Tag Archives: num:ScienceMuseum=1953-251

The Tweed Run

As I’ve mentioned before, back in the Victorian age, the ‘ordinary’ bicycle, or penny-farthing, was the state of the art in cycle technology – and the height of fashion for brave men and women:

Lady and gentleman riding 'ordinary' cycles, 1874 (Science Museum / Science & Society)

As with most fashions, this one seems to have come around again. Earlier this month, 400 cyclists dressed in Edwardian and Victorian garb converged on London to take part in the twelve-mile 2010 Tweed Run.

I couldn’t make it myself, but judging by the many pictures on the web, these YouTube videos, and this Guardian write-up, it looks like a super time was had!

Whilst some chose to go retro in outfit alone, others took part on vintage machines too, including quite a few ordinaries.

The Science Museum has a splendid collection of about 150 bicycles, from the earliest days to the present. As we wait for next year’s Tweed Run, I thought you might like to see a few more of our historic machines…

Bayliss-Thomas ordinary bicycle, 1879 (Science Museum / Science & Society)

Windsor 'ordinary' bicycle, 1878 (Science Museum / Science & Society)

Singer 'Xtraordinary' bicycle, c.1884 (Science Museum / Science & Society)

These cycles, along with most of the rest of the collection, are in our store in Wiltshire. You can write to my Wroughton colleagues for an appointment if you want to study any of them, or if you want to see early cycles in historic context, come to the Science Museum and see the highlights.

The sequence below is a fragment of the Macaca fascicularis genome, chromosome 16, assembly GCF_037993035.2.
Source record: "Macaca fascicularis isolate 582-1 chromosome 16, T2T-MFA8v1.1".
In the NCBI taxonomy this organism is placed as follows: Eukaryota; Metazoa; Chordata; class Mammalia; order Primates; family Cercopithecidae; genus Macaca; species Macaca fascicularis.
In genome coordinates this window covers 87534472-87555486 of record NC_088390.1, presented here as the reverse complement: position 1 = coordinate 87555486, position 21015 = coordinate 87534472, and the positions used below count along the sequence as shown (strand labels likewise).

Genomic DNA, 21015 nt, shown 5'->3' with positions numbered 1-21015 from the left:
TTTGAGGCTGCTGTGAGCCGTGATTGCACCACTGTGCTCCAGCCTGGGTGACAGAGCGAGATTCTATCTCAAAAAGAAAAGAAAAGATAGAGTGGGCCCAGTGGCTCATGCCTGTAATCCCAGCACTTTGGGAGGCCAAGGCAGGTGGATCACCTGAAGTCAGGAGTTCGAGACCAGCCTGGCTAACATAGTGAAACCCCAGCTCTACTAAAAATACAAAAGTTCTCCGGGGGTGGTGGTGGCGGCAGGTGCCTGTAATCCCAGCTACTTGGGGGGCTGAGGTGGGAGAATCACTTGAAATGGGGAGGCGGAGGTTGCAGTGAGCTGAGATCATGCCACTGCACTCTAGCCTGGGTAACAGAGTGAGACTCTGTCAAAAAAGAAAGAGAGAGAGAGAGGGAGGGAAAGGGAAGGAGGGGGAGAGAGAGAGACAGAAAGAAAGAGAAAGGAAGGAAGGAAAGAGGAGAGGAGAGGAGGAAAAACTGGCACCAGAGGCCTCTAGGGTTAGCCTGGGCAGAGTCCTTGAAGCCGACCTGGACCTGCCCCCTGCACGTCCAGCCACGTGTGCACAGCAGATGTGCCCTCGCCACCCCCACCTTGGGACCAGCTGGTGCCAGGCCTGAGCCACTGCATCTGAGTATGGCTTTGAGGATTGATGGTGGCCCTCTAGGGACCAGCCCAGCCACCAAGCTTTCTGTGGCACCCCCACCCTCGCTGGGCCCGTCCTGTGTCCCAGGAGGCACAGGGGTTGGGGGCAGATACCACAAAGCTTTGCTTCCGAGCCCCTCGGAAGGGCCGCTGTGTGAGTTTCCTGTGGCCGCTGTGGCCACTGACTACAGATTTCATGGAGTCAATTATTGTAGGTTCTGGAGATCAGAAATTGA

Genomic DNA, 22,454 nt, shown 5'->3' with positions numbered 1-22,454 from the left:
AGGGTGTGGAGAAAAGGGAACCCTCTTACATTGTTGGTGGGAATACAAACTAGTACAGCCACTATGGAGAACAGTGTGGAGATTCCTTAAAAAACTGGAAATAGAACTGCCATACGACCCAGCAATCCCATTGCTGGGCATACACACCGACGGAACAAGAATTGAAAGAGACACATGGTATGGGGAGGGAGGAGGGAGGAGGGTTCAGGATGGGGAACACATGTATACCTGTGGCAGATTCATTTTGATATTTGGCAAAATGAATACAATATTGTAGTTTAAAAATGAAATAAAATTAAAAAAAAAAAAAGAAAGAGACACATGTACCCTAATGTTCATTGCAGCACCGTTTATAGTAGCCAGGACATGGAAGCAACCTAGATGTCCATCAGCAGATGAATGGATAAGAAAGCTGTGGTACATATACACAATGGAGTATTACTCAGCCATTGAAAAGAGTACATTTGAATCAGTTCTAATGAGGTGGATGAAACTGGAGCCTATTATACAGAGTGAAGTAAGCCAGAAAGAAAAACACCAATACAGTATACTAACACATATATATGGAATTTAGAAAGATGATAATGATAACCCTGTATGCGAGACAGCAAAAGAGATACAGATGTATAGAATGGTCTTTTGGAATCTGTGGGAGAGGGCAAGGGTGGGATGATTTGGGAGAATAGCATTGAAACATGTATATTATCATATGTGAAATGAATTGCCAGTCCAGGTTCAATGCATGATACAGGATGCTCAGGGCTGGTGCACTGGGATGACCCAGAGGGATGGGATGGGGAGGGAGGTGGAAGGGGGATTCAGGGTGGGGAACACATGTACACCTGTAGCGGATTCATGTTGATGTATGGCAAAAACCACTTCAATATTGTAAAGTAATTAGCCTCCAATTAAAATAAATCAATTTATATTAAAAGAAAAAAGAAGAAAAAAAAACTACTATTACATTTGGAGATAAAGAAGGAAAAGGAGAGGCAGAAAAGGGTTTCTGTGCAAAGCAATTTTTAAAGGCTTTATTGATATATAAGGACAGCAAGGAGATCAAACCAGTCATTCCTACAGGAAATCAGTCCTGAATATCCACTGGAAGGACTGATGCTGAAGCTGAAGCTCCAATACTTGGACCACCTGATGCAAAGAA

Now, where did I put my plus-fours

Shaking bones and perilous penny-farthings

It’s 125 years since bicycles took the form that we know today. Then, cycling meant mobility in a world before mass motoring. Now, eyes are turning to cycling as part of a solution to urban congestion.

Transport for London is planning a turn-up-and-ride cycle hire scheme for the capital, going live this summer. One problem might be theft of the bikes. TfL’s response? “The bicycles will stand out as Cycle Hire bicycles. That way we hope people will think twice about stealing or damaging them.” You can see what they mean on the BBC website here.

Cyclists have long striven for lightweight and comfortable machines. New frame designs, gear arrangements, pneumatic tyres and suspension all helped in the development of the form we know today.

The ‘boneshaker’ was the first bike design with pedal drive to become popular. It was developed in France in the 1860s and widely taken up around the world:

Boneshaker bicycle, c.1869 (Science Museum / Science & Society)

'Boneshaker' bicycle, c.1869 (Science Museum / Science & Society)

The ‘ordinary’ or ‘penny farthing’ was used from 1870 to 1890. The idea of the big front wheel was to increase speed - but it also made it dangerous and hard to ride:

Ordinary bicycle, c.1878 (Science Museum / Science & Society)

'Ordinary' bicycle, c.1878 (Science Museum / Science & Society)

Then the ‘safety’ bicycle was introduced in 1885. The diamond frame with chain drive to the back wheel was much easier and safer to ride, and turned the bike into a universal mode of transport:

Safety bicycle, 1885 (Science Museum / Science & Society)

'Safety' bicycle, 1885 (Science Museum / Science & Society)

We’ve examples of all three types in our Making the Modern World gallery, if you fancy a trip out this weekend…